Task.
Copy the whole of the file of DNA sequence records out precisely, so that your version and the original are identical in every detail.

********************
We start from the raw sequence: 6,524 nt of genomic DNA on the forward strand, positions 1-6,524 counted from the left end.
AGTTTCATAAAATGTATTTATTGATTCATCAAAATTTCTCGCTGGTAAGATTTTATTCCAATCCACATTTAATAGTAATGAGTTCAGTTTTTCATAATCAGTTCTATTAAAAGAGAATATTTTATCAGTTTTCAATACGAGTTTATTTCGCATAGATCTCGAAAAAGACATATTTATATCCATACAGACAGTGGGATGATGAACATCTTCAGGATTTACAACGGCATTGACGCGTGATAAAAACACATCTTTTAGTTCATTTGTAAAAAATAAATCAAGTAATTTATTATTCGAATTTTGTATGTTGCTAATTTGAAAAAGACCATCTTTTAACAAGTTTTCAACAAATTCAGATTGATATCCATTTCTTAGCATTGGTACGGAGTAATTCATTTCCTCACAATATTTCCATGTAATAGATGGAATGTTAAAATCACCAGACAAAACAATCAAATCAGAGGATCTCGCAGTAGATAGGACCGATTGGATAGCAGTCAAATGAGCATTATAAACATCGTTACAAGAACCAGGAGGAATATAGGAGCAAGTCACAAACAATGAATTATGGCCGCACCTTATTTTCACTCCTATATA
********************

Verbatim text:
We start from the raw sequence: 6,524 nt of genomic DNA on the forward strand, positions 1-6,524 counted from the left end.
AGTTTCATAAAATGTATTTATTGATTCATCAAAATTTCTCGCTGGTAAGATTTTATTCCAATCCACATTTAATAGTAATGAGTTCAGTTTTTCATAATCAGTTCTATTAAAAGAGAATATTTTATCAGTTTTCAATACGAGTTTATTTCGCATAGATCTCGAAAAAGACATATTTATATCCATACAGACAGTGGGATGATGAACATCTTCAGGATTTACAACGGCATTGACGCGTGATAAAAACACATCTTTTAGTTCATTTGTAAAAAATAAATCAAGTAATTTATTATTCGAATTTTGTATGTTGCTAATTTGAAAAAGACCATCTTTTAACAAGTTTTCAACAAATTCAGATTGATATCCATTTCTTAGCATTGGTACGGAGTAATTCATTTCCTCACAATATTTCCATGTAATAGATGGAATGTTAAAATCACCAGACAAAACAATCAAATCAGAGGATCTCGCAGTAGATAGGACCGATTGGATAGCAGTCAAATGAGCATTATAAACATCGTTACAAGAACCAGGAGGAATATAGGAGCAAGTCACAAACAATGAATTATGGCCGCACCTTATTTTCACTCCTATATA